In life, there is a second chance for everyone who wants to do something meaningful and purposeful with their lives. Often, the environment we grow up in turns to shape and define who we are and what we become in the future. In other cases, the problem is systemic and attempts to break the barriers have often proven daunting or fruitless.
In America, Black people face system-wide challenges such as racism, inadequate housing, severe jail sentences, low access to credit facilities to start a business, police profiling, among others.
Despite these challenges, the Black community has seen some emerging entrepreneurs defying all odds to make it in a political-economic system that has been designed against them. One of such persons is Bun Bydaway, who was in juvenile detention for possessing a firearm when he was 16 years old and has now become a serial entrepreneur.
Bydaway grew up in Wilmington, Delaware, which has been nicknamed “murder town” owing to the widespread gun violence in the community. Owning a gun appears to be a tradition but it also made the community dangerous, according to Bydaway.
Wilmington has consistently ranked among the most violent small U.S. cities on the FBI list. According to one report, young people between ages 12 and 17 are more likely to be shot than in any other city in the U.S. These stats confirm the nature of gun violence in Wilmington.
While in prison, Bydaway knew he had to chart a new course if he wants to make an impact in his community. The majority of males in his family were either in prison or dead. His father has been away for over six years as well as his uncles.
His dream of becoming a business owner crystalized after his last time in prison in 2018, he says. “I can’t go back to jail so I had to put my hundred percent efforts into just what I wanted to do for long-term,” he tells Face2Face Africa. While on probation, Bydaway started with his real estate business and later vending machines. “I just started with them and then everything else just came after. I never looked back since,” he says.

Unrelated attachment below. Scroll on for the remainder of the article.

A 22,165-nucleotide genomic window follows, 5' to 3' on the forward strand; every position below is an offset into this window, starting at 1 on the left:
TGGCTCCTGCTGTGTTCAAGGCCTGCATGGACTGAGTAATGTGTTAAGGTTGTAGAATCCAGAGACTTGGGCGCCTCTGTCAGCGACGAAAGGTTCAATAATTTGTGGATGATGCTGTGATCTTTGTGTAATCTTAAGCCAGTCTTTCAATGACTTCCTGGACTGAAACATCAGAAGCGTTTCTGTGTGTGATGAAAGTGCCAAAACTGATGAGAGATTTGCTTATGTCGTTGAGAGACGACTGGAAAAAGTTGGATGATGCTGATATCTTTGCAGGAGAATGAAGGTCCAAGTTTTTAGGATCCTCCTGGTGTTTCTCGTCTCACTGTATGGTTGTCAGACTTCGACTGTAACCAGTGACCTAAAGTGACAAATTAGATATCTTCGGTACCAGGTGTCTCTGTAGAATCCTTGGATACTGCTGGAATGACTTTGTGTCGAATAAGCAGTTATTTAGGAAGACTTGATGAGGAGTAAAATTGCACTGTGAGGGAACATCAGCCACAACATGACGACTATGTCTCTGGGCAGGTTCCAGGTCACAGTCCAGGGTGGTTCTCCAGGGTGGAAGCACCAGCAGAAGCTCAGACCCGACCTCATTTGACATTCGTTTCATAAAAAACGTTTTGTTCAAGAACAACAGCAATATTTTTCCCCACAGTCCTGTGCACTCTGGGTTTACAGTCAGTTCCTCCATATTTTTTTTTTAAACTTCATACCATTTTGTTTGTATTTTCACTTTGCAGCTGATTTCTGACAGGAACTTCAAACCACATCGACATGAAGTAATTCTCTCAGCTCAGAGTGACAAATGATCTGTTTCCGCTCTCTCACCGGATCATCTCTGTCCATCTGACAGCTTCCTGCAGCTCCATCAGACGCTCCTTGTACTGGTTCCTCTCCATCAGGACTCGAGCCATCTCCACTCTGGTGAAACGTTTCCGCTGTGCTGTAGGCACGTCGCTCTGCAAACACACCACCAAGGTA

He has added other businesses; he co-owns a female clothing brand and has a car rental company where he rents exotic cars. He is also an artiste manager with a music studio. Bydaway is hoping to scale up his business and employ more people in the summer. He is also in the process of getting into the tech space as he is currently working on an app.
What’s more, Bydaway has taken up the mantle of advocating for prison reforms. He is advocating for less jail time and more reform programs for Black teens. He also believes being assigned to therapists could yield a more desired outcome than being jailed.
Bydaway’s journey to becoming an entrepreneur has not been smooth sailing for him. He recalls how he was finding it difficult to reintegrate into his community after his jail time. “I think prison turned me into a man but I think it [kind of] made it worst for me to adapt to society. I lost a lot of time in prison for things I could have been corrected on…Maybe a program or something in society,” he says.
He also remembers making a “lot of mistakes” when he started his business. Nonetheless, he says, “I learned from my mistakes sooner than later but [the] mistakes were costly. I wasn’t really making huge profits, sometimes none at all.”
Reflecting on his journey and his past mistakes, Bydaway is convinced that nothing is too late in this world. He is also motivated by the saying that “no matter how much the odds are stack against you, with determination, you can win.”
“[It is] never too late to make a turnaround,” the amazing businessman says in a piece of advice to all Black youth. “It most likely not going to be easy as the cards [is] stacked against Blacks, he adds. “We must work extra hard to break the chain. Everybody should want to be on the streets and take care of their family if you not going to do it for your self do it for your family.”
Bydaway also believes the U.S. government can play a role in creating opportunities for Black communities. When asked about the role the U.S. government can play to support Black businesses and the Black community in general, the serial entrepreneur called for more education and skills training. “The funding should go where it can count and will make a difference,” he says.